You can download the e-book in XPS format here and in PDF format here. Enjoy!

Ultimate Windows 7 Keyboard Shortcuts List

by Steve Syfuhs / October 20, 2009 04:00 PM

Got this list in an email earlier today.  Not sure the original source, as it was a copy/paste job, but holy crap what a list.  If someone can point out where it originated I will attribute it as necessary.

Ease of Access keyboard shortcuts

  • Right Shift for eight seconds: Turn Filter Keys on and off
  • Left Alt + Left Shift + PrtScn (or PrtScn): Turn High Contrast on or off
  • Left Alt + Left Shift + Num Lock: Turn Mouse Keys on or off
  • Shift five times: Turn Sticky Keys on or off
  • Num Lock for five seconds: Turn Toggle Keys on or off
  • Windows logo key + U: Open the Ease of Access Center

General keyboard shortcuts

  • F1: Display Help
  • Ctrl + C (or Ctrl + Insert): Copy the selected item
  • Ctrl + X: Cut the selected item
  • Ctrl + V (or Shift + Insert): Paste the selected item
  • Ctrl + Z: Undo an action
  • Ctrl + Y: Redo an action
  • Delete (or Ctrl + D): Delete the selected item and move it to the Recycle Bin
  • Shift + Delete: Delete the selected item without moving it to the Recycle Bin first
  • F2: Rename the selected item
  • Ctrl + Right Arrow: Move the cursor to the beginning of the next word
  • Ctrl + Left Arrow: Move the cursor to the beginning of the previous word
  • Ctrl + Down Arrow: Move the cursor to the beginning of the next paragraph
  • Ctrl + Up Arrow: Move the cursor to the beginning of the previous paragraph
  • Ctrl + Shift with an arrow key: Select a block of text
  • Shift + any arrow key: Select more than one item in a window or on the desktop, or select text within a document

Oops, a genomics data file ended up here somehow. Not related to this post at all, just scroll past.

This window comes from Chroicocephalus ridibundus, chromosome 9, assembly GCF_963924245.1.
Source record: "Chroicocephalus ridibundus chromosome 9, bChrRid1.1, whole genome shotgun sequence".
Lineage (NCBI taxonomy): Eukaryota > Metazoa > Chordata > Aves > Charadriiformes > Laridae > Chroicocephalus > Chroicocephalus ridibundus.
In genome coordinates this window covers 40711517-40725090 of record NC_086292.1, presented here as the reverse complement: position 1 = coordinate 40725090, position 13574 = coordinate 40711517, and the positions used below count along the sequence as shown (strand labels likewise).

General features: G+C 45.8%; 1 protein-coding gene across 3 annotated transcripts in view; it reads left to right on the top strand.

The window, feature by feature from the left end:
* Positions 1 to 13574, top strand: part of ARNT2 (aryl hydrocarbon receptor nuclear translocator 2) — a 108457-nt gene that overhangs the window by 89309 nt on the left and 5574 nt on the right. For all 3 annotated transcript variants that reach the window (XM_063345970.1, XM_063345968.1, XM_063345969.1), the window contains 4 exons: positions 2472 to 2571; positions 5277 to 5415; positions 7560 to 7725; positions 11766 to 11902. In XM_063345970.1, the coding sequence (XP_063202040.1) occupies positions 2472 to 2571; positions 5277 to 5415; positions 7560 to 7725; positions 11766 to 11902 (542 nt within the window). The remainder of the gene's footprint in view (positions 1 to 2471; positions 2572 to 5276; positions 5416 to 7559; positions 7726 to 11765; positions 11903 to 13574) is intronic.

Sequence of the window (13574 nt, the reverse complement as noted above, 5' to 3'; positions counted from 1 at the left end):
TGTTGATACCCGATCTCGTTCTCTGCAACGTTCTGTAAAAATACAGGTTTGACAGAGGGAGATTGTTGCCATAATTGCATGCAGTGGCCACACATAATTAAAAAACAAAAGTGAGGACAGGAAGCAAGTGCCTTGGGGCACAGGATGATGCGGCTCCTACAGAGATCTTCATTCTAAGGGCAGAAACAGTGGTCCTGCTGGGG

• Ctrl + any arrow key + Spacebar: Select multiple individual items in a window or on the desktop
  • Ctrl + A: Select all items in a document or window
  • F3: Search for a file or folder
  • Alt + Enter: Display properties for the selected item
  • Alt + F4: Close the active item, or exit the active program
  • Alt + Spacebar: Open the shortcut menu for the active window
  • Ctrl + F4: Close the active document (in programs that allow you to have multiple documents open simultaneously)
  • Alt + Tab: Switch between open items
  • Ctrl + Alt + Tab: Use the arrow keys to switch between open items
  • Ctrl + Mouse scroll wheel: Change the size of icons on the desktop
  • Windows logo key + Tab: Cycle through programs on the taskbar by using Aero Flip 3-D
  • Ctrl+ Windows logo key + Tab: Use the arrow keys to cycle through programs on the taskbar by using Aero Flip 3-D
  • Alt + Esc: Cycle through items in the order in which they were opened
  • F6: Cycle through screen elements in a window or on the desktop
  • F4: Display the address bar list in Windows Explorer
  • Shift + F10: Display the shortcut menu for the selected item
  • Ctrl + Esc: Open the Start menu
  • Alt + underlined letter: Display the corresponding menu
  • Alt + underlined letter: Perform the menu command (or other underlined command)
  • F10: Activate the menu bar in the active program
  • Right Arrow: Open the next menu to the right, or open a submenu
  • Left Arrow: Open the next menu to the left, or close a submenu
  • F5 (or Ctrl + R): Refresh the active window
  • Alt + Up Arrow: View the folder one level up in Windows Explorer
  • Esc: Cancel the current task
  • Ctrl + Shift + Esc: Open Task Manager
  • Shift when you insert a CD: Prevent the CD from automatically playing
  • Left Alt + Shift: Switch the input language when multiple input languages are enabled
  • Ctrl + ShiftL: Switch the keyboard layout when multiple keyboard layouts are enabled
  • Right or Left Ctrl + Shift: Change the reading direction of text in right-to-left reading languages